Some writers are quite happy to start with an idea, let characters enter the tale at random and stir the pot to see what happens. That works for them – but there's no guarantee that the method will lead to a finished book. Others write a first draft, then a second, and a third, until it feels right, and then stop. That works for them – but it's wasteful of time.
Excerpted from Write a Western in 30 Days by Nik Morton. Copyright © 2013 Nik Morton. Excerpted by permission of John Hunt Publishing Ltd..
All rights reserved. No part of this excerpt may be reproduced or reprinted without permission in writing from the publisher.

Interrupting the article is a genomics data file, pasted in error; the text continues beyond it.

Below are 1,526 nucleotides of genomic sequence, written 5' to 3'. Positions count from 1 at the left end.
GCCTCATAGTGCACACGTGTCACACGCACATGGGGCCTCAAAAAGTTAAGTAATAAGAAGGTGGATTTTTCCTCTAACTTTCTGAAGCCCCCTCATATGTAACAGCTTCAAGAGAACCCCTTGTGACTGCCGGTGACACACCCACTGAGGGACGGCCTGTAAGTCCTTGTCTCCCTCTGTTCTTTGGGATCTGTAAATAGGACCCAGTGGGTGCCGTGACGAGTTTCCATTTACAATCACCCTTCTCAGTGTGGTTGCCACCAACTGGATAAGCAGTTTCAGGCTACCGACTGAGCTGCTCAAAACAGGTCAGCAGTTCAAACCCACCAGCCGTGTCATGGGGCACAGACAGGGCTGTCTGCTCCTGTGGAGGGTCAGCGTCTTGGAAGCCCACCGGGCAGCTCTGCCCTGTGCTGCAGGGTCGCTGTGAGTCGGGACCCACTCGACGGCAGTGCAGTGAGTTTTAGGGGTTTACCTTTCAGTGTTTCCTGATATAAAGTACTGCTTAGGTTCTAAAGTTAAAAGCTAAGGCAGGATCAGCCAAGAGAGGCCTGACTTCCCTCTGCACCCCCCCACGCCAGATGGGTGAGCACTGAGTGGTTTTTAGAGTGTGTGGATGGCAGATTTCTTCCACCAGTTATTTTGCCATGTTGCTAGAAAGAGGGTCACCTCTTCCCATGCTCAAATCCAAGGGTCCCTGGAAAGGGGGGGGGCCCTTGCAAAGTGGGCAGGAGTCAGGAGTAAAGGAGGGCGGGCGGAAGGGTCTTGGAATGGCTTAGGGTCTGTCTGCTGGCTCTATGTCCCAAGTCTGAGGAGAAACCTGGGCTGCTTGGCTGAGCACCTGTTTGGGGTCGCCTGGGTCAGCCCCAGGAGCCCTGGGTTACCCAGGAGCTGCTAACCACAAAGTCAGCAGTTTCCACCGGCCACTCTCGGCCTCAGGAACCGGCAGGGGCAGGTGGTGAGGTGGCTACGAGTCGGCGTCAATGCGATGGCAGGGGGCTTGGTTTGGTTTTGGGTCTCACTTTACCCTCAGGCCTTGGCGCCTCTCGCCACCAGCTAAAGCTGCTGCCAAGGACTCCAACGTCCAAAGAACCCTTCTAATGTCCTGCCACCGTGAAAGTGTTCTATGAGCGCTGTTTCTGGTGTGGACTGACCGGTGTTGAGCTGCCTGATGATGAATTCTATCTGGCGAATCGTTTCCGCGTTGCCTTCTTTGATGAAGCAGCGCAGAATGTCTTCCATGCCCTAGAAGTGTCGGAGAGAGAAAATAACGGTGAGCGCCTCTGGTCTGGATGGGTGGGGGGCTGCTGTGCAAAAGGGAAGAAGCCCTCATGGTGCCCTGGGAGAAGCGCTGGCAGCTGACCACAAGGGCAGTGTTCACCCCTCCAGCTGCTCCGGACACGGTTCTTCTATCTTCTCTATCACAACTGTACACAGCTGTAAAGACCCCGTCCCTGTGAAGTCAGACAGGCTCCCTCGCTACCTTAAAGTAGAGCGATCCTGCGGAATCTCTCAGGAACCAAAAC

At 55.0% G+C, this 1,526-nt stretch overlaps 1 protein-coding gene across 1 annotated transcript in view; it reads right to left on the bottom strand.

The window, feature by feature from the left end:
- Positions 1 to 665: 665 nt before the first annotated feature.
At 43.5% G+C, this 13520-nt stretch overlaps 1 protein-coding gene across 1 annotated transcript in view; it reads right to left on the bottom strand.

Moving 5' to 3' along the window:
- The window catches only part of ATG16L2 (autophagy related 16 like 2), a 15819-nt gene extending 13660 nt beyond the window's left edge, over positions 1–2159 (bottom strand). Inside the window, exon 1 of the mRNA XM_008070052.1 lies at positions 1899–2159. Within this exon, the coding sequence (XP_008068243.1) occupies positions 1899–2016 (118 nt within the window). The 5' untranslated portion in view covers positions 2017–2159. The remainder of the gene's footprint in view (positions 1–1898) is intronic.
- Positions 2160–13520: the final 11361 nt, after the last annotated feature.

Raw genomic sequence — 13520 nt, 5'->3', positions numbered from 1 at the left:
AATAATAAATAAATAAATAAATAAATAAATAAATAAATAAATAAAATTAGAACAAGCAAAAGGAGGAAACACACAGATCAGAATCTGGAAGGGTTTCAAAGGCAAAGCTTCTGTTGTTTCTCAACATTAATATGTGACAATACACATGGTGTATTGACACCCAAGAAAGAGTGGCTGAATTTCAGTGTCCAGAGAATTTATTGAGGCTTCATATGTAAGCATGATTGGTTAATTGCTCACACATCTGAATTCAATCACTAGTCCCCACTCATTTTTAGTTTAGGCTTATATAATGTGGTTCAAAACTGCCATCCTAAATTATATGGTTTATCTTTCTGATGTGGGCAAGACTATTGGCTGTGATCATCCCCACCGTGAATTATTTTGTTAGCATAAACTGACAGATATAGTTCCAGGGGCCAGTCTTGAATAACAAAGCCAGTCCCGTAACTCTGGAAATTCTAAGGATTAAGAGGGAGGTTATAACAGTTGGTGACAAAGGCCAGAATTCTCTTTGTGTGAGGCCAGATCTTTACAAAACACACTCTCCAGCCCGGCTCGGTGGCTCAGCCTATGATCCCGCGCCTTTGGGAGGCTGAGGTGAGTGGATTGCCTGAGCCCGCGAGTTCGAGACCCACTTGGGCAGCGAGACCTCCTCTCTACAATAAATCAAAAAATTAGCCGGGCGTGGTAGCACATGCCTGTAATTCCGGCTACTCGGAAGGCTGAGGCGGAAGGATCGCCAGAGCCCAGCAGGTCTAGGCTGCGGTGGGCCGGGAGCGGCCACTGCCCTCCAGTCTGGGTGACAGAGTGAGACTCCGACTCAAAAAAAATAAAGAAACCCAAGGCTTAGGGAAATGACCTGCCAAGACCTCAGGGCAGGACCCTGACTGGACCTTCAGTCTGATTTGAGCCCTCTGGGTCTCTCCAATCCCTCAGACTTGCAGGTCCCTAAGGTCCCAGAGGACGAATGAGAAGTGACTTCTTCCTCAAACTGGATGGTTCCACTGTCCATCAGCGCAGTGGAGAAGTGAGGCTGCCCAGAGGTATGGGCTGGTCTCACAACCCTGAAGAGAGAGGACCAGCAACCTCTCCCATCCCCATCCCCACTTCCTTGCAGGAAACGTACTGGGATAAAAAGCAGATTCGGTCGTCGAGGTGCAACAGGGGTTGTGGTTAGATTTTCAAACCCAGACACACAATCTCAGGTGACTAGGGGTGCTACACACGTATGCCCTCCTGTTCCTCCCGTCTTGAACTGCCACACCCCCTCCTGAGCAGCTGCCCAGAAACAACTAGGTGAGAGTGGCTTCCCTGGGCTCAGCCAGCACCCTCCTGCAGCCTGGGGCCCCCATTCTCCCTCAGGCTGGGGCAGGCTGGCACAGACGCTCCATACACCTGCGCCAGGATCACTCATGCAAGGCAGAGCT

Excerpts are provided by Dial-A-Book Inc. solely for the personal use of visitors to this web site.
Table of Contents
1 Introduction 1
2 Preparation 10
3 Research 21
4 Theme and ideas 43
5 Point of view decision 56
6 Book and chapter titles 68
7 Plot-plan 72
8 Character creation 87
9 Get writing 107
10 Dialogue 114
11 Description and Visualization 128
12 Symbolism and Layering 138
13 Beginnings and Endings 142
14 Self-edit 145
15 Synopsis and Blurb 155
16 Marketing 161
A 30-day countdown 164
B Word count 165
C Publishers and Literary Agents 167
D Formatting the manuscript 174
E Western Fiction book list 176
F Selection of western series characters 183